The Cheat Sheet - November 1994

cheat-sheet-logo2by Flip Michaels

This Could Kill You

No, not my column. "This" happens every day, and we are all guilty of it at some point in our careers; we forget just how dangerous electricity is. Some of RAP's readers have lost friends to it. Some might even have a story of their own. Did you know approximately 350 people die every year in work-related electrocutions? Deaths that could have been prevented.

I write with the belief that RAP readers all have a basic understanding of electricity. But with safety in mind, here's a very simplified review:

Three things are required for electric current to flow: 1) Source - generator that produces electrical power, 2) Load - whatever is using the power, and 3) A Connection between the two. A connection is whatever conductor is placed between the two. Seems pretty simple. We have a power source (wall outlets) and a load (our studio equipment) and the conductor (cables). What's the problem? The problem comes when you turn the system on and things go "buzzzzz." Don't touch a thing! NEVER ASSUME IT'S AN EASY FIX!!! Get your engineer. Why? Electricity kills.

Measured in amps: One thousandth of an amp (0.001 A or 1 milliamp) will produce a faint tingle. Five thousandths of an amp (0.005 A or 5 milliamps) is a slight shock. Five milliamps is the level that causes most people to jump. This is typically where injuries occur from the sudden involuntary reaction. A person will either hit something trying to get away or injure others (things being thrown or dropped). From six to thirty milliamps is called "freezing current." These shocks cause a loss of muscular control and are quite painful. Then there are electrocutions between 50 and 150 milliamps -- extremely painful. Respiratory arrest sets in, violent muscular contractions begin, and death is possible.

When shock occurs involving one amp of electricity, ventricular fibrillation sets in (the heart stops). We're talking nerve damage and death very probable. Shock involving anything more is quite evident!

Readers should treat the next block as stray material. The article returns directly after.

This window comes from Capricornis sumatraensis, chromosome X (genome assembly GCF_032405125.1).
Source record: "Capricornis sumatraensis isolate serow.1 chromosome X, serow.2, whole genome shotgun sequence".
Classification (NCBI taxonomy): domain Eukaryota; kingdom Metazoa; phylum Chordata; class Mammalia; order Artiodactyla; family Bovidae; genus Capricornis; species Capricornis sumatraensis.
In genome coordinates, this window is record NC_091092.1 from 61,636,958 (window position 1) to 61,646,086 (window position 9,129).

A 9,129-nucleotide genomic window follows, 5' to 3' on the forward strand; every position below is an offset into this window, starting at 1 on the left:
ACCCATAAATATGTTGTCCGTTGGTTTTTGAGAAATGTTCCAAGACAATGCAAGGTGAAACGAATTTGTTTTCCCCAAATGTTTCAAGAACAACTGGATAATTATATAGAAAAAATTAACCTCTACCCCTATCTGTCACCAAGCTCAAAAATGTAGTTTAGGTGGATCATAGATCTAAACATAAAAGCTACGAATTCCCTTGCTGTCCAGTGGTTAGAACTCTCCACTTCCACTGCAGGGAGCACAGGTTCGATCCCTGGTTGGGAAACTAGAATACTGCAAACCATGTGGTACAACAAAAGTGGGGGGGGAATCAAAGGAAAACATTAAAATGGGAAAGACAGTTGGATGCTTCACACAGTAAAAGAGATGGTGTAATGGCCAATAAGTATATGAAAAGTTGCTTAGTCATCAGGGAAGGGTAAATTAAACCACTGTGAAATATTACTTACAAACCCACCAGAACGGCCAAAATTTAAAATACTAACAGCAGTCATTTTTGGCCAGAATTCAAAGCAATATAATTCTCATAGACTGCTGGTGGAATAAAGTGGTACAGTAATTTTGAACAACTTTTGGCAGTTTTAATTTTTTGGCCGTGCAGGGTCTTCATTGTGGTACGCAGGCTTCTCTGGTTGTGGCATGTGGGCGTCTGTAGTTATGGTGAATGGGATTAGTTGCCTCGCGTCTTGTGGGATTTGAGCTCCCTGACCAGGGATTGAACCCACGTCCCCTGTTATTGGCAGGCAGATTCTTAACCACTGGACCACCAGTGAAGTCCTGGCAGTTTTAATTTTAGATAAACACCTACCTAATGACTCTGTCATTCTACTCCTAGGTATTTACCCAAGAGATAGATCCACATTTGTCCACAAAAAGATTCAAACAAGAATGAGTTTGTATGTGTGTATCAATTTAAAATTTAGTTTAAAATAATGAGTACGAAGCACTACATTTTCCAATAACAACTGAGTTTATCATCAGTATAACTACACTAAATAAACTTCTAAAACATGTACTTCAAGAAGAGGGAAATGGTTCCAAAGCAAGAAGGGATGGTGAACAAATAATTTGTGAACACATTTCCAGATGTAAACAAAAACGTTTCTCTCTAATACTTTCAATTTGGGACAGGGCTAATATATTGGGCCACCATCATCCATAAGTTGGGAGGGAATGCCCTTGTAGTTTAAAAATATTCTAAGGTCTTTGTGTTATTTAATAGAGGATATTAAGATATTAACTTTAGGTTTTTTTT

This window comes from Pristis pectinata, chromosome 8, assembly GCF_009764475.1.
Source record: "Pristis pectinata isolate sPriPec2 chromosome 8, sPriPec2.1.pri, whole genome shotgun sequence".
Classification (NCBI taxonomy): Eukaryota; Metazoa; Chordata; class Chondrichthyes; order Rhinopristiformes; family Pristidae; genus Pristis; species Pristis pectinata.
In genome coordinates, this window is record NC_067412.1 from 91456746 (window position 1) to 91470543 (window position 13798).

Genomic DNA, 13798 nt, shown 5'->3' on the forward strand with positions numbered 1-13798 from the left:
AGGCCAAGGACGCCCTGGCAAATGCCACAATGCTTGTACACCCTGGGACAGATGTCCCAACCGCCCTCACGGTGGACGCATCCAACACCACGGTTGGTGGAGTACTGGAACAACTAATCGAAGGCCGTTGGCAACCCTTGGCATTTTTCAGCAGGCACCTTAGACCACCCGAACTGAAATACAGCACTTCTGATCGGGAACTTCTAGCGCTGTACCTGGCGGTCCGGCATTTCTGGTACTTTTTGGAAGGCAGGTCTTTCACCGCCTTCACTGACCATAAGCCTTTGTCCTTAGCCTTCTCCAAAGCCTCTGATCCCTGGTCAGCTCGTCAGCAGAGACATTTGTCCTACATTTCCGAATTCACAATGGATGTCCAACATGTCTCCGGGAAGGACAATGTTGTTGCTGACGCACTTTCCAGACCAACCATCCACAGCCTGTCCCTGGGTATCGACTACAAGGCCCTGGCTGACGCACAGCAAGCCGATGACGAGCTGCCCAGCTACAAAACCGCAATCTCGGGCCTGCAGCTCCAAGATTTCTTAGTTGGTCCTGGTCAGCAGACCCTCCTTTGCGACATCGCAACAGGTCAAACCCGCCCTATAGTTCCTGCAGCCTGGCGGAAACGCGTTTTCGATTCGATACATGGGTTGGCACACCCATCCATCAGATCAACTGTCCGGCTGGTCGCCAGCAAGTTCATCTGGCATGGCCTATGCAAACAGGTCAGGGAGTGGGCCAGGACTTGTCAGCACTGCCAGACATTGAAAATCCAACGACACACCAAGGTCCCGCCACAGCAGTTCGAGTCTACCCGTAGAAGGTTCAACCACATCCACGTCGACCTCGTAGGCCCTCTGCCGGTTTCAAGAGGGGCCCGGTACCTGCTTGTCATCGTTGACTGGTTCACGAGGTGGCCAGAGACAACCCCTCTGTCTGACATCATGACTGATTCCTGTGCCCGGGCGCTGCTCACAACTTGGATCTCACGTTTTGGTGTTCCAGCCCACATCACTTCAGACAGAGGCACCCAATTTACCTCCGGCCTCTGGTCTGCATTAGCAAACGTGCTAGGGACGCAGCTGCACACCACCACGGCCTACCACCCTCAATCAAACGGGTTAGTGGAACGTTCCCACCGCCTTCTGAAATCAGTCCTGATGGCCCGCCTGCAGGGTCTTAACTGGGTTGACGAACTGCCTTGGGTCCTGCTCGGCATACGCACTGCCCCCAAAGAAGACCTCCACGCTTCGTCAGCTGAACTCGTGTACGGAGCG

Remember, in an electrocution, the conductor would be you. If all this talk about death disturbs you, I will not apologize! Be very aware that you could get killed. The only things that can protect you are the knowledge of precautions and sensibility of you and your co-workers. Whenever there is electricity, there is an opportunity for an electrocution. Do NOT let yourself become a statistic!

President Signs Radio Ad Law

President Hillary (oops!...), President Bill Clinton signed the National Association of Broadcasters-supported radio advertising bill into law...effective immediately. The law streamlines the length disclosures necessary for radio advertising of consumer leases -- just in time for the new car season campaigns!

For a complete legal analysis, call the NAB's "HelpFax" at (301) 216-1849 from the handset of your fax and follow voice instructions. Request document 3636.

Victim of E-Mail

Hey! Take it easy on the electronic gab line. Did you know your electronic messages can be used against you in court? Oliver North had testimony challenged after his E-mail messages were discovered. Microsoft VP, Jonathan Lazarus, was sued after he allegedly sent offensive messages.

Fact is, E-mail documents everything. The date and time sent. Who wrote it. Who read it. Managers, watch your E-mail. Most courts now treat E-mail evidence the same way they treat paper evidence. Asking for E-mail records is no different than asking for company files, memos, or other corporate material.

Common sense will help your staff avoid the legal wranglings of E-mail. Explain and educate them on what types of messaging the E-mail system should be used for and what is inappropriate, such as messages with discriminatory language or remarks that could constitute sexual harassment.

In short, E-mail is a (SFX: gun shot) smoking gun.

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